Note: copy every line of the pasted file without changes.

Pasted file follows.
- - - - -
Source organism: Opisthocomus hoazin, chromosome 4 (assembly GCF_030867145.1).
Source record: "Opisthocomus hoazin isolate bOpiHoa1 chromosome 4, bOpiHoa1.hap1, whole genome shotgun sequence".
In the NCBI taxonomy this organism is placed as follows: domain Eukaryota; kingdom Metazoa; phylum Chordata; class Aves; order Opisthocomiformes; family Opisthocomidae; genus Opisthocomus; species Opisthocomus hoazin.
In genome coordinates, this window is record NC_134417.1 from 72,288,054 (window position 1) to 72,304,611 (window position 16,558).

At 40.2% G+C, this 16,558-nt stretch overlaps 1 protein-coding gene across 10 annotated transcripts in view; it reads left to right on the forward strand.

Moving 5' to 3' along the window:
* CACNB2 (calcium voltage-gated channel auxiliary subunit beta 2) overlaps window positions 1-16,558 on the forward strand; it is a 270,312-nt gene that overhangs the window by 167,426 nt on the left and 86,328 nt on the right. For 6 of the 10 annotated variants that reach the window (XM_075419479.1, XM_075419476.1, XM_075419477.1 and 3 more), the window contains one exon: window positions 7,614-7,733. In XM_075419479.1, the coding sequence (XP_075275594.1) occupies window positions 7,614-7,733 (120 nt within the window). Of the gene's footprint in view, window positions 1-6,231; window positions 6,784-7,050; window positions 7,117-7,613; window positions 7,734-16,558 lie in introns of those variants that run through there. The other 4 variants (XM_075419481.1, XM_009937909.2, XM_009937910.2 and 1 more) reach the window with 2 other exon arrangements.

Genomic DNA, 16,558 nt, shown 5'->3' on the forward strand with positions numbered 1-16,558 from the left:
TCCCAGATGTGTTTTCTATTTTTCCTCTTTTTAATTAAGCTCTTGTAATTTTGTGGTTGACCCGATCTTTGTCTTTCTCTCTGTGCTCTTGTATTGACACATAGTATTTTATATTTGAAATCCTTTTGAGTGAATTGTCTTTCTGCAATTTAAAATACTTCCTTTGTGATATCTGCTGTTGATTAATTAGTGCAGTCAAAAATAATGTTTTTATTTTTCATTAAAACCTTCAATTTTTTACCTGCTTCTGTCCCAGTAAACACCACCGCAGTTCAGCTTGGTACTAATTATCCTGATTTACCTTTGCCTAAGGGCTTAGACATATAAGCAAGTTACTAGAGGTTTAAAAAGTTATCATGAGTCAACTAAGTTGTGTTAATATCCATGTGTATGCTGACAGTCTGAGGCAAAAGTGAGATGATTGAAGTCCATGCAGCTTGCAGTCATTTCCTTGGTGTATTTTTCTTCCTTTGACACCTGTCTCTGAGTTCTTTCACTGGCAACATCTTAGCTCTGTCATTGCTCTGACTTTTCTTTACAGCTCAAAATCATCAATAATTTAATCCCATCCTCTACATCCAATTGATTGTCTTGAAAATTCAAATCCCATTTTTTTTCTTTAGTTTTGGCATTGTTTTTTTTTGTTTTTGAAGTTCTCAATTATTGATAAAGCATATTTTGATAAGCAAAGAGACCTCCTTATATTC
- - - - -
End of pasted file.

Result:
Source organism: Opisthocomus hoazin, chromosome 4 (assembly GCF_030867145.1).
Source record: "Opisthocomus hoazin isolate bOpiHoa1 chromosome 4, bOpiHoa1.hap1, whole genome shotgun sequence".
In the NCBI taxonomy this organism is placed as follows: domain Eukaryota; kingdom Metazoa; phylum Chordata; class Aves; order Opisthocomiformes; family Opisthocomidae; genus Opisthocomus; species Opisthocomus hoazin.
In genome coordinates, this window is record NC_134417.1 from 72,288,054 (window position 1) to 72,304,611 (window position 16,558).

At 40.2% G+C, this 16,558-nt stretch overlaps 1 protein-coding gene across 10 annotated transcripts in view; it reads left to right on the forward strand.

Moving 5' to 3' along the window:
* CACNB2 (calcium voltage-gated channel auxiliary subunit beta 2) overlaps window positions 1-16,558 on the forward strand; it is a 270,312-nt gene that overhangs the window by 167,426 nt on the left and 86,328 nt on the right. For 6 of the 10 annotated variants that reach the window (XM_075419479.1, XM_075419476.1, XM_075419477.1 and 3 more), the window contains one exon: window positions 7,614-7,733. In XM_075419479.1, the coding sequence (XP_075275594.1) occupies window positions 7,614-7,733 (120 nt within the window). Of the gene's footprint in view, window positions 1-6,231; window positions 6,784-7,050; window positions 7,117-7,613; window positions 7,734-16,558 lie in introns of those variants that run through there. The other 4 variants (XM_075419481.1, XM_009937909.2, XM_009937910.2 and 1 more) reach the window with 2 other exon arrangements.

Genomic DNA, 16,558 nt, shown 5'->3' on the forward strand with positions numbered 1-16,558 from the left:
TCCCAGATGTGTTTTCTATTTTTCCTCTTTTTAATTAAGCTCTTGTAATTTTGTGGTTGACCCGATCTTTGTCTTTCTCTCTGTGCTCTTGTATTGACACATAGTATTTTATATTTGAAATCCTTTTGAGTGAATTGTCTTTCTGCAATTTAAAATACTTCCTTTGTGATATCTGCTGTTGATTAATTAGTGCAGTCAAAAATAATGTTTTTATTTTTCATTAAAACCTTCAATTTTTTACCTGCTTCTGTCCCAGTAAACACCACCGCAGTTCAGCTTGGTACTAATTATCCTGATTTACCTTTGCCTAAGGGCTTAGACATATAAGCAAGTTACTAGAGGTTTAAAAAGTTATCATGAGTCAACTAAGTTGTGTTAATATCCATGTGTATGCTGACAGTCTGAGGCAAAAGTGAGATGATTGAAGTCCATGCAGCTTGCAGTCATTTCCTTGGTGTATTTTTCTTCCTTTGACACCTGTCTCTGAGTTCTTTCACTGGCAACATCTTAGCTCTGTCATTGCTCTGACTTTTCTTTACAGCTCAAAATCATCAATAATTTAATCCCATCCTCTACATCCAATTGATTGTCTTGAAAATTCAAATCCCATTTTTTTTCTTTAGTTTTGGCATTGTTTTTTTTTGTTTTTGAAGTTCTCAATTATTGATAAAGCATATTTTGATAAGCAAAGAGACCTCCTTATATTC